The TWICE Consumer Electronics Top 25 E-tailer’s list, together with our Consumer Electronics Top 100 and the Major Appliance Top 50 rankings, provide the entire spectrum of performance in the industry.
They also provide a baseline for retailers — and their suppliers — to see how individual companies and the industry itself is performing at retail.
The E-tail Top 25, with its online sales focus, and all the talk about the “death of shopping malls” and so on, is vital in showing how online sales performance can make or break established brands.
Online sales are retail’s present and future. Established brick-and-mortar retailers have had since, oh, the early 2000s, to get it right. Heck, it isn’t even easy for leading e-tailers — except of course for Amazon — to adapt to the changing marketplace rapidly.
For me, here are some surprises on this year’s list: Apple’s sales went down 3.1 percent; Best Buy and Target grew theirs by the double digits; and wholesale club Costco increased its CE sales 15.1 percent online.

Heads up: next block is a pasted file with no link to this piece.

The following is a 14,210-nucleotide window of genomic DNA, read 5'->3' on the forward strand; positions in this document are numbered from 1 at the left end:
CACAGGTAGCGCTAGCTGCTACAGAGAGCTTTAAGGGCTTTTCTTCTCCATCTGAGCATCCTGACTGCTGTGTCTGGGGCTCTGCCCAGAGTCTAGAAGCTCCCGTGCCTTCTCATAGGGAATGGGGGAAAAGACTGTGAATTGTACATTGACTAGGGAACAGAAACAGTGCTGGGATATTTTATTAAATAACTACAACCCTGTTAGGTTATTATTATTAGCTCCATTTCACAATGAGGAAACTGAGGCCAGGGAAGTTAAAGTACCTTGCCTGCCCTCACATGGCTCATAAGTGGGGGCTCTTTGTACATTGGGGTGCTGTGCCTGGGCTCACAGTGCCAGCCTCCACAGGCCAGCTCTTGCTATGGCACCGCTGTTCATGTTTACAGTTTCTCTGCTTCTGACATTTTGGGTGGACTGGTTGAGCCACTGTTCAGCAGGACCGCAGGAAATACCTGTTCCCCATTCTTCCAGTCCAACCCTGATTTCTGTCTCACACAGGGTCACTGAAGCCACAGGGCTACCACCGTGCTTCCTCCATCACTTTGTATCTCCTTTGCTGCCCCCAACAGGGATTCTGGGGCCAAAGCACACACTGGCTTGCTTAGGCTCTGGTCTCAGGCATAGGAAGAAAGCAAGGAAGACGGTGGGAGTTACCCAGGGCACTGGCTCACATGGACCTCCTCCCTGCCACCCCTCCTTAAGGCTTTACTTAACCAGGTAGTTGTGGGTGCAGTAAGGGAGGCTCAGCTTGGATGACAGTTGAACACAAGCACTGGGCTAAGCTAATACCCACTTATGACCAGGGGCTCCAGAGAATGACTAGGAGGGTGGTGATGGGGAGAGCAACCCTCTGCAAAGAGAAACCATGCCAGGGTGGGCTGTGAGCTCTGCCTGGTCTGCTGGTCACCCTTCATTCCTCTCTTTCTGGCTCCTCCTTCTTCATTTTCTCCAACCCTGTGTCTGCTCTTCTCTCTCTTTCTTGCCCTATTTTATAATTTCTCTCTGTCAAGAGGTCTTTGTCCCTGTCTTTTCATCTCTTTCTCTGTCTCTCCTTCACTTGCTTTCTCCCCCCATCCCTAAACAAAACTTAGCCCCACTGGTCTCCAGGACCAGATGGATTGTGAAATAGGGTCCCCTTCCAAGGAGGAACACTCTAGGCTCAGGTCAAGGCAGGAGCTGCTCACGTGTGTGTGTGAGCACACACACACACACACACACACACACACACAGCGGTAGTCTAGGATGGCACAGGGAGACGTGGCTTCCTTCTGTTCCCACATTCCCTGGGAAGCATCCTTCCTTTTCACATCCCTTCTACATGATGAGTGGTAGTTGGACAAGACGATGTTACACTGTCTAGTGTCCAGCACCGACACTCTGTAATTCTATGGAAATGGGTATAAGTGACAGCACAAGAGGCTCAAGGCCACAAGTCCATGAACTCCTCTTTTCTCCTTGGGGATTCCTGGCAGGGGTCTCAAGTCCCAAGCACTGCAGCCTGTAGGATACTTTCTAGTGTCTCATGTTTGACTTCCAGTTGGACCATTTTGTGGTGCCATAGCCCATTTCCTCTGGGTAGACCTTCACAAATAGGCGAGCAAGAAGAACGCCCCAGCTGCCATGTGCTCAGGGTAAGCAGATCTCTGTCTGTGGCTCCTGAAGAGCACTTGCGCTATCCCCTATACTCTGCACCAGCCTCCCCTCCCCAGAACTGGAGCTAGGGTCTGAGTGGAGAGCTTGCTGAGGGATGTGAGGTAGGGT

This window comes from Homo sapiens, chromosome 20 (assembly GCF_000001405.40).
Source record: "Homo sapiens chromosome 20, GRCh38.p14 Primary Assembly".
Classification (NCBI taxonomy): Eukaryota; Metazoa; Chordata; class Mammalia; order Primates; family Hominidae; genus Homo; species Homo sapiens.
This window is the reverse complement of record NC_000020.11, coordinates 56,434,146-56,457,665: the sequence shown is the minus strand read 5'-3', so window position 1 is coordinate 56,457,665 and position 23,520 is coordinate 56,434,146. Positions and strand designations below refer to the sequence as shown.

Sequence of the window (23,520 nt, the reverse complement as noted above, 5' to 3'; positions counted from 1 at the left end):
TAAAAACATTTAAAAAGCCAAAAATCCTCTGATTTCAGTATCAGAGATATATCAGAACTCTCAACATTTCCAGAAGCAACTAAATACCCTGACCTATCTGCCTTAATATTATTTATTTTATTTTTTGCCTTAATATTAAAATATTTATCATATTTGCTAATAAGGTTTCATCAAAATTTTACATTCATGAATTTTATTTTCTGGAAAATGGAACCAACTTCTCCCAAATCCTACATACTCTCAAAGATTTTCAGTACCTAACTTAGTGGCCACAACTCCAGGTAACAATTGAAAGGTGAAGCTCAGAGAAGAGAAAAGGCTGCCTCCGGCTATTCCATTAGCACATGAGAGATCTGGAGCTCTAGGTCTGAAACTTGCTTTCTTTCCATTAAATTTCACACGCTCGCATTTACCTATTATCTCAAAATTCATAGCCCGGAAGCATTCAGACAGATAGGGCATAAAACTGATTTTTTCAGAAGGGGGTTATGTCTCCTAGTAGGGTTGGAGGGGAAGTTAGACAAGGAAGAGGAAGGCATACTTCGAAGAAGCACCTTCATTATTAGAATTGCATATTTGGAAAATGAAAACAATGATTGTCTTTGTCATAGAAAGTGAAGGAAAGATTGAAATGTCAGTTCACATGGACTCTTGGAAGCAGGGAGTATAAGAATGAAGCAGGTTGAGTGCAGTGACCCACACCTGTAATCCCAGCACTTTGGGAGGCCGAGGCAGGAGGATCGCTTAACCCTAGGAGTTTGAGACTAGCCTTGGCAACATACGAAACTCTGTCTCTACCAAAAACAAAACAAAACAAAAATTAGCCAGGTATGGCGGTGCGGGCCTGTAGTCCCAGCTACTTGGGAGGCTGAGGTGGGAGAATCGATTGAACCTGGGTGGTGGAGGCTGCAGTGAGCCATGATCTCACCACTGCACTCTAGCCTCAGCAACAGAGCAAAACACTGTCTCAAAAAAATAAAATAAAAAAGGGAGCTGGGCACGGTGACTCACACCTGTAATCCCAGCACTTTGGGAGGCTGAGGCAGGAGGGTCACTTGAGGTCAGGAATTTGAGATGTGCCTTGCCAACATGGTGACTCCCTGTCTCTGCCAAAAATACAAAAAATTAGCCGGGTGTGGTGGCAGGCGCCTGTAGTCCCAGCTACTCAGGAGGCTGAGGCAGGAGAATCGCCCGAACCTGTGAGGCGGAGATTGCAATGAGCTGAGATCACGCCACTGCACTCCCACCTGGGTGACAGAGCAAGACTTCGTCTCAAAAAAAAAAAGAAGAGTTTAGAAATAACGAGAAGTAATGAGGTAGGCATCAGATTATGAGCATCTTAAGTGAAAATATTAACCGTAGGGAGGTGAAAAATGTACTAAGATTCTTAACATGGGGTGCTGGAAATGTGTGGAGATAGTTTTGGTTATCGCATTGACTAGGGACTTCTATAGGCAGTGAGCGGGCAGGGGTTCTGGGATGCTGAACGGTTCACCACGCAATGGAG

And then there is Sears’ online CE sales performance for calendar year 2015: down 26.7 percent. It is now ranked 23rd on the list, down from 14th, and had the biggest sales decrease of all 25 e-tailers in the report.
For all the talk about integrating in-store and online sales, Sears’ performance is still shocking to me, yet indicative of its overall problems in CE, major appliances and across the board.
Related:Sears Looking To Cash Out Kenmore As Losses Widen
At this point in the history of the Internet annual online sales increases are a prerequisite to be a retailer. It is a fundamental for retailers to be profitable and continue as viable entities.
To suffer a sales decrease on the magnitude of what Sears endured last year can only mean a death knell for the retailer in CE at the very least.
That’s a stark reminder for any CE retailer, whether privately-held independent dealer or publicly-held national chain.